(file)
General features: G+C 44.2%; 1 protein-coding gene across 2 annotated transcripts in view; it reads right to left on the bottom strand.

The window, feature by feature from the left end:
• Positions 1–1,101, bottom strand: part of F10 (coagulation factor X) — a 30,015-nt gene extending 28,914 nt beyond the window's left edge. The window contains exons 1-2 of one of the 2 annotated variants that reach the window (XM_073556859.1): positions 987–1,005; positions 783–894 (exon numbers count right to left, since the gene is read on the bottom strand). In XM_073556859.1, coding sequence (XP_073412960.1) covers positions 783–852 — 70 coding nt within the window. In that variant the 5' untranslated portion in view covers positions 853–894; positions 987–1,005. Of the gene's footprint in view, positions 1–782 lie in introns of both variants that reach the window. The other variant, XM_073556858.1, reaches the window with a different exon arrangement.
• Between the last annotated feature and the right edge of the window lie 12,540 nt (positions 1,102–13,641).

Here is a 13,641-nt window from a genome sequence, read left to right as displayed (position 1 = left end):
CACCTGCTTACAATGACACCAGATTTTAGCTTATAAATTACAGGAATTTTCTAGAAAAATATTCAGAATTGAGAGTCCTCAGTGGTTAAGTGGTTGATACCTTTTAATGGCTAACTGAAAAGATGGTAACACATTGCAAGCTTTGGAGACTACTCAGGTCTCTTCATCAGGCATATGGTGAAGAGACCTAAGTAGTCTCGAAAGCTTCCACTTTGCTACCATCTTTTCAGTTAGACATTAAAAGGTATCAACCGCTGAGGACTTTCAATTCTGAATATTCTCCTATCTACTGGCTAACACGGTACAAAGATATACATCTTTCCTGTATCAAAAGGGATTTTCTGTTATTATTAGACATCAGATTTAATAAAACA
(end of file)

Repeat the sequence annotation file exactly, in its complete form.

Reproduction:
General features: G+C 44.2%; 1 protein-coding gene across 2 annotated transcripts in view; it reads right to left on the bottom strand.

The window, feature by feature from the left end:
• Positions 1–1,101, bottom strand: part of F10 (coagulation factor X) — a 30,015-nt gene extending 28,914 nt beyond the window's left edge. The window contains exons 1-2 of one of the 2 annotated variants that reach the window (XM_073556859.1): positions 987–1,005; positions 783–894 (exon numbers count right to left, since the gene is read on the bottom strand). In XM_073556859.1, coding sequence (XP_073412960.1) covers positions 783–852 — 70 coding nt within the window. In that variant the 5' untranslated portion in view covers positions 853–894; positions 987–1,005. Of the gene's footprint in view, positions 1–782 lie in introns of both variants that reach the window. The other variant, XM_073556858.1, reaches the window with a different exon arrangement.
• Between the last annotated feature and the right edge of the window lie 12,540 nt (positions 1,102–13,641).

Here is a 13,641-nt window from a genome sequence, read left to right as displayed (position 1 = left end):
CACCTGCTTACAATGACACCAGATTTTAGCTTATAAATTACAGGAATTTTCTAGAAAAATATTCAGAATTGAGAGTCCTCAGTGGTTAAGTGGTTGATACCTTTTAATGGCTAACTGAAAAGATGGTAACACATTGCAAGCTTTGGAGACTACTCAGGTCTCTTCATCAGGCATATGGTGAAGAGACCTAAGTAGTCTCGAAAGCTTCCACTTTGCTACCATCTTTTCAGTTAGACATTAAAAGGTATCAACCGCTGAGGACTTTCAATTCTGAATATTCTCCTATCTACTGGCTAACACGGTACAAAGATATACATCTTTCCTGTATCAAAAGGGATTTTCTGTTATTATTAGACATCAGATTTAATAAAACA